3D printers have been around for a number of years now, long enough that everyday people have access to them at reasonable prices. Scientists have also developed a number of incredible applications for 3D printing.
Prosthetic leg! (Source)
In the human health world, 3D printing has progressed so much that it has been used to create living tissue, including parts of the skull and jaw bones, muscle and cartilage. It will be amazing to see how much more will be able to be created with 3D printing in the near future. 3D printing has already been used to create a rib cage and sternum, with many scientists expecting that organs will eventually be able to be printed too.
3D printed sternum and ribs
In the veterinary/animal world, things aren’t so advanced, but hopefully we will catch up eventually. 3D printing has been increasing in prominence in the veterinary world since as early as 2014. 3D printed models are sometimes used by surgeons to give them a clearer idea of their approach to surgery, and therefore help with greatly with the surgical repair for animals. 3D printing has even been used successfully to create prostheses to help animals to walk again.
It will be amazing to see how much more 3D printing will progress!
Yesterday, a bushfire in South Australia tore through the north-east of Adelaide and some parts of the Hills. Fortunately, no human lives have been lost at this time, but devastatingly, the fire destroyed a boarding kennel and cattery, killing many of the pets staying there most likely while the owners were on holiday. I can’t imagine how all those affected are feeling – and those who have lost their homes. Amazingly, about 45 dogs were rescued.
This made me think about evacuation procedures in natural disasters and a hypothetical that I’m sure would never be allowed. I imagine the logistics would be a nightmare – having to somehow move all the animals in, likely a short amount of time; finding new shelter/homes for each of them; maintaining records of where they’re all going; all while ensuring legal obligations are fulfilled. This seems even more impossible when considering how quickly natural disasters can develop.
In my hypothetical situation, where legalities can be ignored, would it be better to free all the animals/unlock all cages and runs before evacuating yourself and your family?
In my mind, this might give the animals at least a chance of leaving and escaping the natural disaster rather than being trapped where they are as it comes.
Recently, I came across this fascinating but sad topic on the link between animal abuse and domestic violence. While the everyday person will probably never be in a position to recognise this (I would think vets, doctors, friends, etc. have more opportunity), it might be good to bring some awareness to this issue. You never know what you might come across.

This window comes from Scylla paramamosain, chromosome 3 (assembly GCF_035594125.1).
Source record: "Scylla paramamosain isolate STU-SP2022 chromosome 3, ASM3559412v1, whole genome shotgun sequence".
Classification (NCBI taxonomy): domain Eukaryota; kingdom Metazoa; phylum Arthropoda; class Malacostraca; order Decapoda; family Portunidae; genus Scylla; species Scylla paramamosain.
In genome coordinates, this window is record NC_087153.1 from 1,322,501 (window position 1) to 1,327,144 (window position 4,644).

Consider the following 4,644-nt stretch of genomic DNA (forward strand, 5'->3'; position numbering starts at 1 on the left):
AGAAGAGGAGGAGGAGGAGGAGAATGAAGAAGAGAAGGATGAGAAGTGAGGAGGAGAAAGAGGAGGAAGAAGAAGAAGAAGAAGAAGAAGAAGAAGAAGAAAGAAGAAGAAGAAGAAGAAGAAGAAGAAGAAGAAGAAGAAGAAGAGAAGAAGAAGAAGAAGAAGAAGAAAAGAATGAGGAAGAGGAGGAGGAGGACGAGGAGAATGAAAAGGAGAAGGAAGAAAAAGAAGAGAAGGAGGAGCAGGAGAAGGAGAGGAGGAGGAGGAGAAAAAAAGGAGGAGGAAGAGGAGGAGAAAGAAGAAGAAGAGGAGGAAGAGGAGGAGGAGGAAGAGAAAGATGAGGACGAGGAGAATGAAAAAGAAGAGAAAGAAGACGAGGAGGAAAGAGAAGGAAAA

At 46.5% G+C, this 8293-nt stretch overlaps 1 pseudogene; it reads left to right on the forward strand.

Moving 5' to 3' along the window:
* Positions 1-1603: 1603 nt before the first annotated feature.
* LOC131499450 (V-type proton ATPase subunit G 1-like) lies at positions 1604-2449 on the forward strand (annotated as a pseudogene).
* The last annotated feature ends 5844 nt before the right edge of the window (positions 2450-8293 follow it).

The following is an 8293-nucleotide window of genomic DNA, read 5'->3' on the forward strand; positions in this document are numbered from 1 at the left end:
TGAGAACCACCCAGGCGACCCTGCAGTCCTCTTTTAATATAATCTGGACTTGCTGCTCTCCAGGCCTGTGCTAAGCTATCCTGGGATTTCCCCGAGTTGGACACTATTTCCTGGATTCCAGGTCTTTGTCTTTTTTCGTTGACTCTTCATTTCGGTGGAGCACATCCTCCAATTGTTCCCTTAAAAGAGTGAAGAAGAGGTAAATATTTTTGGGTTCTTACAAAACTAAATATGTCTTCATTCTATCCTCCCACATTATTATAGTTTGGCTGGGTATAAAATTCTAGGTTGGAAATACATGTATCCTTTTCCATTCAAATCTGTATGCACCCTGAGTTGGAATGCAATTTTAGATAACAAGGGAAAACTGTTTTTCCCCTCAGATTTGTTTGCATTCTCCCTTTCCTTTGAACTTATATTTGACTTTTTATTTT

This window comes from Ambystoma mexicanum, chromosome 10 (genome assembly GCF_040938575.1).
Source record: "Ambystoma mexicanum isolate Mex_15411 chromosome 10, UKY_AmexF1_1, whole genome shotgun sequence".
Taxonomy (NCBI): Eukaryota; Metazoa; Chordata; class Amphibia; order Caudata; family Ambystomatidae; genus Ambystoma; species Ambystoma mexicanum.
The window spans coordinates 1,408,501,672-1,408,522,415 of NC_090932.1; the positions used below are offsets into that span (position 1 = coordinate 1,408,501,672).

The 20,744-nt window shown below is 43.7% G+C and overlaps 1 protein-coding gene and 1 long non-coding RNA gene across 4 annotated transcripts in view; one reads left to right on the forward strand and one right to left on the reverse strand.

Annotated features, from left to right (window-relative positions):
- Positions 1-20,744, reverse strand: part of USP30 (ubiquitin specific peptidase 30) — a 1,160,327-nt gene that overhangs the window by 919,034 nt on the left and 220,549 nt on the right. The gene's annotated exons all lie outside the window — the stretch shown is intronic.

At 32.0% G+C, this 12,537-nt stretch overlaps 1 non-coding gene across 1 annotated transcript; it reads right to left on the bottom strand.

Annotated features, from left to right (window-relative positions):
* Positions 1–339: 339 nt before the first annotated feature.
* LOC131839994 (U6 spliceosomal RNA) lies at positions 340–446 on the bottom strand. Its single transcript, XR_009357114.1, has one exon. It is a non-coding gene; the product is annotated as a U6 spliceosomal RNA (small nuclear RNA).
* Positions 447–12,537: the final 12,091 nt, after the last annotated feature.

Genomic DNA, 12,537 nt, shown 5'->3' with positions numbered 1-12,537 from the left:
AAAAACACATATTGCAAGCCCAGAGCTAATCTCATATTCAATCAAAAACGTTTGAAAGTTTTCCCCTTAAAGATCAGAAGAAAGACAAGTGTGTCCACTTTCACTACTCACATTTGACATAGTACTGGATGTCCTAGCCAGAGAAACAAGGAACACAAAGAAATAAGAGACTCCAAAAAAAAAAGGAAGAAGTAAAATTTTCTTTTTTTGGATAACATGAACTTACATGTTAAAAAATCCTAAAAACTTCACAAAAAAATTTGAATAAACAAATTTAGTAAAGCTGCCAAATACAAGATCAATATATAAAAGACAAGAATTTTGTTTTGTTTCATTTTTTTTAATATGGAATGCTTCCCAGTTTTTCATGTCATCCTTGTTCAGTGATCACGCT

Some terrible stats:
See more stats and information at the American Humane Association.
On the vet side of things, a recently published study in Australia reported that there were 5 features of fractures that could be indicative of a non-accidental/abuse injury. These include fractures in multiple parts of the body, or at different stages of healing. Interestingly, these features correlate with fracture patterns seen in humans suffering the same ‘non-accidents’.
What We Can Do:
Encourage women’s shelters to add questions about pets and build kennels.
Encourage animal shelters, vets and rescue groups to establish foster care programs for the animal victims.
I hope everyone had a great Christmas! As the celebrations and weekend come to a close, enjoy this video of Wilson trying to catch his toy 🙂
I’ve been so busy that I’ve barely posted on this blog, but I thought I’d take the time to share THIS. (Click here) Please share this page/link and help out if you can.
This is how Licia was found.
This poor dog was found wandering the streets, and after being rescued and taken to the vet, they discovered she had been shot in the head. She will soon be having a CT scan to see where all the bullet and bone fragments are in her head. Funds are being raised for this and for the potentially complicated surgery/surgeries or treatments that may be required for this. Every dollar and share counts!
I haven’t posted in a while, I’ve been on holidays! I hope everyone had a good Easter.
In this video, you have to turn your volume up, Wilson makes funny movements and sounds with his mouth! I wish I could have gotten a better camera angle, but I would’ve woken him up. Has anyone else seen funny things happen when/if your pets dream?
I will soon upload a post about pet obesity, which I am passionate about, and did a research project on in university.
Anthropomorphism is attributing human characteristics and behaviours to animals and other non-humans. It’s so easy to do, and I’m sure I do it often with my own dog, but a study has found that using anthropomorphism in children’s books leads to less learning and influence their conceptual knowledge of animals. Using more realistic books leads to more accurate biological understanding.
As well as this, misinterpreting behaviours in wild animals, or even perhaps pets you don’t really know, could potentially lead to serious consequences.